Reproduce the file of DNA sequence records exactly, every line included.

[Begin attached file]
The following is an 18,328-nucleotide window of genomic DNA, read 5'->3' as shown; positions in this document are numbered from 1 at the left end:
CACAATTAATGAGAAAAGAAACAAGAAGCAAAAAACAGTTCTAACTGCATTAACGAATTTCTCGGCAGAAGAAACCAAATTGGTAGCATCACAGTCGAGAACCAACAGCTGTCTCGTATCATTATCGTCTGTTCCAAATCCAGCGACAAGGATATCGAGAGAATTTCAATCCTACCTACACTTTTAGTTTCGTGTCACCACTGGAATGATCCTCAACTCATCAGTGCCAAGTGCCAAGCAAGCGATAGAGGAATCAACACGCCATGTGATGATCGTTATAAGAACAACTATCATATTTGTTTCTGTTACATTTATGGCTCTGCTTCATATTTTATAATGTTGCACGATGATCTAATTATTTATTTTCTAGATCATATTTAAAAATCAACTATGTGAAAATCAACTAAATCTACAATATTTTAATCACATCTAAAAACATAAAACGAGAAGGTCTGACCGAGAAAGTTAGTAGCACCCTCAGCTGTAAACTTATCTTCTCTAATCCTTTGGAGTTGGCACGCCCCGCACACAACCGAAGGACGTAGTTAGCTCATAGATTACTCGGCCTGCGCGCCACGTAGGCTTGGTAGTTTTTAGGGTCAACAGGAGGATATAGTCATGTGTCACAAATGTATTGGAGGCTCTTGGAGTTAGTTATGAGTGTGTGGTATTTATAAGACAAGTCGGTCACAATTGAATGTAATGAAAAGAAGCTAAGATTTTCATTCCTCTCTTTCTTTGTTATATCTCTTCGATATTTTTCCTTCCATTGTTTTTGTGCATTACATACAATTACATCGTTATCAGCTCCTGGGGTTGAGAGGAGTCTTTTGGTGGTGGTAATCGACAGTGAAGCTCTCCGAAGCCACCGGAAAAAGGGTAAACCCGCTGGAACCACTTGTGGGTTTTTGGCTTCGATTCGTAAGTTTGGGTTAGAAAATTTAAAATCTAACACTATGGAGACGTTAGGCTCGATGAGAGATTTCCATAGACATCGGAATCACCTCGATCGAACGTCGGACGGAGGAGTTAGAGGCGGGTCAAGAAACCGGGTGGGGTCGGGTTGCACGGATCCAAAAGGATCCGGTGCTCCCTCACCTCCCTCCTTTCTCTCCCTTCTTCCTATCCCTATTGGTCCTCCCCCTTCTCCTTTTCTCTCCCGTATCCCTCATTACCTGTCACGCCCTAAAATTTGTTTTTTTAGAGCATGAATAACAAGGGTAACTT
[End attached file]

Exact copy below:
The following is an 18,328-nucleotide window of genomic DNA, read 5'->3' as shown; positions in this document are numbered from 1 at the left end:
CACAATTAATGAGAAAAGAAACAAGAAGCAAAAAACAGTTCTAACTGCATTAACGAATTTCTCGGCAGAAGAAACCAAATTGGTAGCATCACAGTCGAGAACCAACAGCTGTCTCGTATCATTATCGTCTGTTCCAAATCCAGCGACAAGGATATCGAGAGAATTTCAATCCTACCTACACTTTTAGTTTCGTGTCACCACTGGAATGATCCTCAACTCATCAGTGCCAAGTGCCAAGCAAGCGATAGAGGAATCAACACGCCATGTGATGATCGTTATAAGAACAACTATCATATTTGTTTCTGTTACATTTATGGCTCTGCTTCATATTTTATAATGTTGCACGATGATCTAATTATTTATTTTCTAGATCATATTTAAAAATCAACTATGTGAAAATCAACTAAATCTACAATATTTTAATCACATCTAAAAACATAAAACGAGAAGGTCTGACCGAGAAAGTTAGTAGCACCCTCAGCTGTAAACTTATCTTCTCTAATCCTTTGGAGTTGGCACGCCCCGCACACAACCGAAGGACGTAGTTAGCTCATAGATTACTCGGCCTGCGCGCCACGTAGGCTTGGTAGTTTTTAGGGTCAACAGGAGGATATAGTCATGTGTCACAAATGTATTGGAGGCTCTTGGAGTTAGTTATGAGTGTGTGGTATTTATAAGACAAGTCGGTCACAATTGAATGTAATGAAAAGAAGCTAAGATTTTCATTCCTCTCTTTCTTTGTTATATCTCTTCGATATTTTTCCTTCCATTGTTTTTGTGCATTACATACAATTACATCGTTATCAGCTCCTGGGGTTGAGAGGAGTCTTTTGGTGGTGGTAATCGACAGTGAAGCTCTCCGAAGCCACCGGAAAAAGGGTAAACCCGCTGGAACCACTTGTGGGTTTTTGGCTTCGATTCGTAAGTTTGGGTTAGAAAATTTAAAATCTAACACTATGGAGACGTTAGGCTCGATGAGAGATTTCCATAGACATCGGAATCACCTCGATCGAACGTCGGACGGAGGAGTTAGAGGCGGGTCAAGAAACCGGGTGGGGTCGGGTTGCACGGATCCAAAAGGATCCGGTGCTCCCTCACCTCCCTCCTTTCTCTCCCTTCTTCCTATCCCTATTGGTCCTCCCCCTTCTCCTTTTCTCTCCCGTATCCCTCATTACCTGTCACGCCCTAAAATTTGTTTTTTTAGAGCATGAATAACAAGGGTAACTT